Except that banks don't really loan currency that way. That is to say, banks don't really loan out their deposits of Federal Reserve Notes, but instead issue loans by expanding the money supply. Say that same $10,000 in hard currency is deposited into bank A, but this time, the bank doesn't just loan out $9,000, keeping $1,000 in reserve. Rather, the $10,000 in deposits is the reserve from which the bank can then loan out an additional $90,000. It is still meeting its requirement to keep 10% in reserve. So if the deposits don't account for the loans, where does that loaned "money" come from? Why, it is simply created out of thin air! The bank punches some keys on a computer and—POOF!—extra digits show up on a borrower's account statement. Neat trick, huh? That's the magic of fractional-reserve banking.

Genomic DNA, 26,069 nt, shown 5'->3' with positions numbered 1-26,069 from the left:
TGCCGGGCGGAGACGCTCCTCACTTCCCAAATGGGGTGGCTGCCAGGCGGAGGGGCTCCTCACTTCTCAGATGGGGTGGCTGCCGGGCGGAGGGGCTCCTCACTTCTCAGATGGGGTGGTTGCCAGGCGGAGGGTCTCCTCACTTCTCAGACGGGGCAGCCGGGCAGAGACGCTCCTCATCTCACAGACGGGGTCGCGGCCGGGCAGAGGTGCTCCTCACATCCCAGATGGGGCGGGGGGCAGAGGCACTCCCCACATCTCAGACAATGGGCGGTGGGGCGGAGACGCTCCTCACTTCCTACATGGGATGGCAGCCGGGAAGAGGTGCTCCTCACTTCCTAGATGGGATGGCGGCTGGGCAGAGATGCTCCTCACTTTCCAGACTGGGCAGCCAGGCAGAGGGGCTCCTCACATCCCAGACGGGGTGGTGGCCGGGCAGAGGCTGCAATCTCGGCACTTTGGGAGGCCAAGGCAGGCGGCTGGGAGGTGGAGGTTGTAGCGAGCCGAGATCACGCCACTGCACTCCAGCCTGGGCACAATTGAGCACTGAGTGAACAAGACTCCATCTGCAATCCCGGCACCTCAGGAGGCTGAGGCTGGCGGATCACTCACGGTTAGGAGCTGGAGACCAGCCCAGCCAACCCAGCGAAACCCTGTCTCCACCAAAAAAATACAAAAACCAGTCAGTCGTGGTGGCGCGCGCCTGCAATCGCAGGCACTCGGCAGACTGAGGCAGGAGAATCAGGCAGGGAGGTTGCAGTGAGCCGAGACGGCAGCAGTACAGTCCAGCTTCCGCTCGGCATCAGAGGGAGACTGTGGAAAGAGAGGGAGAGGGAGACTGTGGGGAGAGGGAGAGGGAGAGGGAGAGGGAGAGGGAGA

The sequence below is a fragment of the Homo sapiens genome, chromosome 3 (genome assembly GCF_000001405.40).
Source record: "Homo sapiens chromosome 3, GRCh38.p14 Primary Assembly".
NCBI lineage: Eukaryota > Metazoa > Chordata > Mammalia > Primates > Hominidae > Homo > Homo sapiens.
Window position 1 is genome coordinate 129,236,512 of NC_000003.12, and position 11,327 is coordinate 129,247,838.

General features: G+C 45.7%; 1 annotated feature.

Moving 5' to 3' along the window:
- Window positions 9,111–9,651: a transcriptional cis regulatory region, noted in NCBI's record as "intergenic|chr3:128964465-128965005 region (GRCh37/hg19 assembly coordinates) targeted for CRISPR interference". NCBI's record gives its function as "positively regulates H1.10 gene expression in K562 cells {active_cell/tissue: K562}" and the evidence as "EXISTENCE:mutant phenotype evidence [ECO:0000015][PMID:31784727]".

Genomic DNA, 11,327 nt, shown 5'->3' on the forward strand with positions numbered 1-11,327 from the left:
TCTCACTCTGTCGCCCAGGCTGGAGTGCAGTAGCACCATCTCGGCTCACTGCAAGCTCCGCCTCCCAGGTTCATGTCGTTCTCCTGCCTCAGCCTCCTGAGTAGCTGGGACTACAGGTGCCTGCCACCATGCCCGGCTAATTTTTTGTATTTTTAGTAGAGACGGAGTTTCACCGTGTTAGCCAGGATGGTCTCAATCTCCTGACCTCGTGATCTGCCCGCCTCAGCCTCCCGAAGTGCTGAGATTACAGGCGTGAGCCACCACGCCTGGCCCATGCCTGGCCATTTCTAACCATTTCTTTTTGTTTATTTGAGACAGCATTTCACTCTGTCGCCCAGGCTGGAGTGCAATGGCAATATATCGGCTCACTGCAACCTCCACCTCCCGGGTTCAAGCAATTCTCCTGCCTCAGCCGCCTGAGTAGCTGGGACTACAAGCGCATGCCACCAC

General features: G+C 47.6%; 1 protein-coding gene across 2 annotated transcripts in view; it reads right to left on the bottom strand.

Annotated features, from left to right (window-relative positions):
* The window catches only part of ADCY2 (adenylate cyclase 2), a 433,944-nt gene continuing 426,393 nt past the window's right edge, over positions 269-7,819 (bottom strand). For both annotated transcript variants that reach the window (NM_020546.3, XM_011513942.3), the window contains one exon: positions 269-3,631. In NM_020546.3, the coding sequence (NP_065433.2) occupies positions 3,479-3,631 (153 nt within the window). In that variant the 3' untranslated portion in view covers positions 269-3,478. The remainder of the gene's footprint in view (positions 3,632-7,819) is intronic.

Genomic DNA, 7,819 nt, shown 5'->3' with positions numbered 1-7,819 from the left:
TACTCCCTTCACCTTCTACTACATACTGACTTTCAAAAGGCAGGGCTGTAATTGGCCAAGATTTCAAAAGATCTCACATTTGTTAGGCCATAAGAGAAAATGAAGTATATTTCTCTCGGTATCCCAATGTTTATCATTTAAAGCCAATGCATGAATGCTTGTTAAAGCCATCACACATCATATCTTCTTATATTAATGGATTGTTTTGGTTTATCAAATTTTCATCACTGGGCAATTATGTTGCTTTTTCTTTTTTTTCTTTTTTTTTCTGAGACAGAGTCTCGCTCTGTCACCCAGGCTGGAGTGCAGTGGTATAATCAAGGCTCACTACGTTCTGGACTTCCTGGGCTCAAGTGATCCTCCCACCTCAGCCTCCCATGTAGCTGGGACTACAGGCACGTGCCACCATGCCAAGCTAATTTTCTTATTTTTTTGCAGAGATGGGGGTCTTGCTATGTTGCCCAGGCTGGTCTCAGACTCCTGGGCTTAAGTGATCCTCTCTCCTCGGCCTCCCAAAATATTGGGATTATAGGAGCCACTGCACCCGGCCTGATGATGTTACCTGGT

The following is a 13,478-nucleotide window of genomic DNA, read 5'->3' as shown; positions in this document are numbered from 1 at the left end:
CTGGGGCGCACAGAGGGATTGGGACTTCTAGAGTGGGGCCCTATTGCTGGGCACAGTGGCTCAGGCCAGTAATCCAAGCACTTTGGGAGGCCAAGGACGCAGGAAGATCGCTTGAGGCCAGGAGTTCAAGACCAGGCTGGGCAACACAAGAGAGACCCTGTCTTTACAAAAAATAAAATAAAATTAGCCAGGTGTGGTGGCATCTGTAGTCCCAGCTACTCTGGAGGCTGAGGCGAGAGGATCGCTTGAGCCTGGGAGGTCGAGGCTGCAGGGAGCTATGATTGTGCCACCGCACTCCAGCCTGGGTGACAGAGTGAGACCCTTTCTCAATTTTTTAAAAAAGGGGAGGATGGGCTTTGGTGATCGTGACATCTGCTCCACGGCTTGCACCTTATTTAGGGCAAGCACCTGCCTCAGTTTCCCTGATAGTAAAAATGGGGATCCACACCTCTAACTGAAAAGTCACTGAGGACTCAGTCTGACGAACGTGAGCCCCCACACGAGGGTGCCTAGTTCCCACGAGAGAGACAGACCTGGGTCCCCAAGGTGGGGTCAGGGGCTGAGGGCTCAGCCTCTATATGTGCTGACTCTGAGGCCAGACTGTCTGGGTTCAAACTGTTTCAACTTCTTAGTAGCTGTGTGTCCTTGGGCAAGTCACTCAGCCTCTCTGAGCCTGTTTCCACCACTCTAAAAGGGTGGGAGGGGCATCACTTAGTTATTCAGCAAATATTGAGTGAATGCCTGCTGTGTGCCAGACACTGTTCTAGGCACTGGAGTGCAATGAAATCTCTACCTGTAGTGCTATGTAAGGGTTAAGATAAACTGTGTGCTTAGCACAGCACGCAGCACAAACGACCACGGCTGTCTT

The bank hasn't turned on some printing press and created more Federal Reserve Notes to place in its vault to represent the amount of the loan, the $90,000. The "credit" was just signed into existence when the borrower put his John Hancock on the loan agreement. So the "money" that was "borrowed" never existed in the first place. But the borrower can still gobuy a car or a house or whatever, because the seller will accept those digital numbers being transferred to his or her own account as value for the item sold. Works great, doesn't it? Well, sure, except that the borrower now owes the principal plusinterest on the "money" the bank "loaned" him by creating it out of thin air, and, of course, if he doesn't repay it, the bank will take the house he bought with the "money" he borrowed—which is to say, in either case, that the borrower must repay something of real value representing the fruit of his labor in return for having borrowed something of no real value representing no labor or production.